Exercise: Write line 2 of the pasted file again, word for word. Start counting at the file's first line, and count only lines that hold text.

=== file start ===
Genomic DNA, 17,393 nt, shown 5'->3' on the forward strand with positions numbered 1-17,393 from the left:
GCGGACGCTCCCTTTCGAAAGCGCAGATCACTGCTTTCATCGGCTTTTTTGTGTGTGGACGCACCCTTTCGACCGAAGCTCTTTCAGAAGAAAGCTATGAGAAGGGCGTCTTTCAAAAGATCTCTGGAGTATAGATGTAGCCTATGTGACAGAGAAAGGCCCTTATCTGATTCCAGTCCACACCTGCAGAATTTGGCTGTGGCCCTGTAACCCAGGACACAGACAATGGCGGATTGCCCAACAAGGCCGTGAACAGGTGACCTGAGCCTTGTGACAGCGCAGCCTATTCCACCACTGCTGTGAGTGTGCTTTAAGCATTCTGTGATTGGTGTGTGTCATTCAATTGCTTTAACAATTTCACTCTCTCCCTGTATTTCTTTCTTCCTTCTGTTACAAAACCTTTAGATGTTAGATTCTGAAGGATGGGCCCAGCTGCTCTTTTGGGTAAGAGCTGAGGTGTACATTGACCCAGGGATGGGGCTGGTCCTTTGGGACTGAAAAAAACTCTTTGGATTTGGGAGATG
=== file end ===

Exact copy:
GCGGACGCTCCCTTTCGAAAGCGCAGATCACTGCTTTCATCGGCTTTTTTGTGTGTGGACGCACCCTTTCGACCGAAGCTCTTTCAGAAGAAAGCTATGAGAAGGGCGTCTTTCAAAAGATCTCTGGAGTATAGATGTAGCCTATGTGACAGAGAAAGGCCCTTATCTGATTCCAGTCCACACCTGCAGAATTTGGCTGTGGCCCTGTAACCCAGGACACAGACAATGGCGGATTGCCCAACAAGGCCGTGAACAGGTGACCTGAGCCTTGTGACAGCGCAGCCTATTCCACCACTGCTGTGAGTGTGCTTTAAGCATTCTGTGATTGGTGTGTGTCATTCAATTGCTTTAACAATTTCACTCTCTCCCTGTATTTCTTTCTTCCTTCTGTTACAAAACCTTTAGATGTTAGATTCTGAAGGATGGGCCCAGCTGCTCTTTTGGGTAAGAGCTGAGGTGTACATTGACCCAGGGATGGGGCTGGTCCTTTGGGACTGAAAAAAACTCTTTGGATTTGGGAGATG